“What the Bleep Just Happened” is a nod to Tribune journalist Rex Huppke’s weekly column with the same title. “You’ve Got to Be Kidding” is my take on the corona virus, social distancing, the sudden shortage of toilet paper and so forth.
I just finished reading “Big Magic: Creative Living Beyond Fear,” by Elizabeth Gilbert. She writes as if she’s sitting across the table with the reader, cup of coffee in hand, leaning forward, and you’re having this great discussion, except she supplies both sides of the discussion. In this case, the discussion is about what qualities we need to cultivate in order to live our most creative lives. It’s all very upbeat and encouraging, whether you think of yourself as a creative person or not. As someone who has to admit to some level of creative impulse in her life, I found it very enlightening.
Speaking of creativity, for a while now, I’ve been exploring abstract shapes, colors, textures and designs in my paintings. It’s been a lot of fun, and I’m certainly not done with that aspect of my ‘colorful journey’, but I was inspired recently to return to a genre I painted earlier – landscapes. In ‘Falling Water,’ I used my recently acquired ‘abstract’ skills to try to capture the almost explosive power of water as it thunders and roars its way down a mountain. I hope this painting manages to capture some of the electric energy I felt looking at scenes like this up in Alaska recently.
Breakfast, Oil, 16 x 20, $425
Abstract (adj.) – to draw from, separate [L. <ab(s)-, from + trahere, to draw]
(Wesbster’s New World Dictionary, 2nd College Edition, Prentice Hall Press, 1986)
Most of my recent paintings explore the notion of abstraction. When does a representation go from being very realistic to being abstract? I think it has to do with the artist removing the context of the objects being depicted. In “Breakfast,” the viewer is required to focus just on the objects, without being able to tell where the breakfast is located or who might be starting to eat it. An abstract painting can certainly consist of shapes and colors, without relating at all to reality. An abstract painting can also adhere to the literal meaning of the word “abstract,” by separating the subject from its surroundings. In that sense, surrealism is also abstraction.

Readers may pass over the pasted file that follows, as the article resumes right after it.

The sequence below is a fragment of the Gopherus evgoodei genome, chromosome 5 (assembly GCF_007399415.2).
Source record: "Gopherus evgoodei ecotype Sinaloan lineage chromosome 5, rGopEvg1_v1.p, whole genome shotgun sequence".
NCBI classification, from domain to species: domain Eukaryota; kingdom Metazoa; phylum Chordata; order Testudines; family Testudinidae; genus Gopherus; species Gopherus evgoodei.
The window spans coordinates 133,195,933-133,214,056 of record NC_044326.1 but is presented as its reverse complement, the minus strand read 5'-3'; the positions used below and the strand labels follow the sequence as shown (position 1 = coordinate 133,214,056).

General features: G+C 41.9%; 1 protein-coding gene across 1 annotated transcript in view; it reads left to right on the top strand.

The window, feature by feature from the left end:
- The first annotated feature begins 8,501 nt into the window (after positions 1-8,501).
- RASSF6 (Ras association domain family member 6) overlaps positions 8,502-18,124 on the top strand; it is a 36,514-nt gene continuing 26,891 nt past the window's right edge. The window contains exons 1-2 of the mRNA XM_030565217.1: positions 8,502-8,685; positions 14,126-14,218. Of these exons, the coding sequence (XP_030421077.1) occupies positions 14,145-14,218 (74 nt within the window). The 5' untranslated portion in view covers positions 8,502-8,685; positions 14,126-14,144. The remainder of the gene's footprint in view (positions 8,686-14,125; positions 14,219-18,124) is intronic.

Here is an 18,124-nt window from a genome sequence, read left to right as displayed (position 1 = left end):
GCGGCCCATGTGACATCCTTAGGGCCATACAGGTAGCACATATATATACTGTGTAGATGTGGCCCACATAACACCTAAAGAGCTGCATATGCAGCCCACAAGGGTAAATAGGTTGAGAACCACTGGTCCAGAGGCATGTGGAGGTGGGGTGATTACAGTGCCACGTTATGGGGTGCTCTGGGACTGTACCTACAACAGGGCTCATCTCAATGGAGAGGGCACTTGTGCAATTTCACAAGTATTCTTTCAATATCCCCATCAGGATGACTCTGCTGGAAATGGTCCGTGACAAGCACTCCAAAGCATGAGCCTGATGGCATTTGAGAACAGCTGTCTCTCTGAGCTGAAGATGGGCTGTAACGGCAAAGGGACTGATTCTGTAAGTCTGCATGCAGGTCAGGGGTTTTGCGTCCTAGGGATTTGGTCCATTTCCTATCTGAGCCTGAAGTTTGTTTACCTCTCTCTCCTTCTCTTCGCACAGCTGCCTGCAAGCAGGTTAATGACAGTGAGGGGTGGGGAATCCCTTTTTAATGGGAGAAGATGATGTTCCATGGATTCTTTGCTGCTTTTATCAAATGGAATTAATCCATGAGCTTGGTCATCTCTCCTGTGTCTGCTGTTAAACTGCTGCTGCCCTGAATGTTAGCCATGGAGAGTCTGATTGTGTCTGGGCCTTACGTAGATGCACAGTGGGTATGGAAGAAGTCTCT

Apple, acrylic, 14 x11 ($125 + $10 shipping)
I just saw a fascinating documentary, “Tim’s Vermeer,” produced by Penn & Teller. It’s the story of Tim, who theorizes that Vermeer used a camera obscura to create his amazingly realistic paintings. This theory is well known, but there are problems with it. Tim set out to overcome the problems. He made and modified a camera obscura, and actually built the entire scene of “The Music Lesson.” He then painted the scene, using his invention. He proved that Vermeer could have similarly used his own camera obscura to achieve the great level of detail in his paintings. At the end of about 130 days, Tim had recreated an exact replica of Vermeer’s painting.
Yet something was still missing from the painting. It lacked the magic that Vermeer brought to his work. Why is that?
An artist must master her craft, surely. More than that, though, the artist uses composition, the effects of light and color, the choice of subject matter, to elevate the craftman-like work to the level of art. It’s seeing ordinary things in a different way. Maybe it’s a sort of magic, after all.
When I first began painting, I tried hard to find interesting subjects. I started out by painting scenes from my travels. Then I painted imagined scenarios using old family photos as references. They were very nice. I sold a lot of those paintings, and I still like most of them. But the longer I practice art, the more I realize that the simplest things can be the subject of interesting paintings. Here is an unusual perspective on breakfast: a cup of coffee and an orange.
Coffee, Acrylic, 10 x10, $90 (+$10 shipping)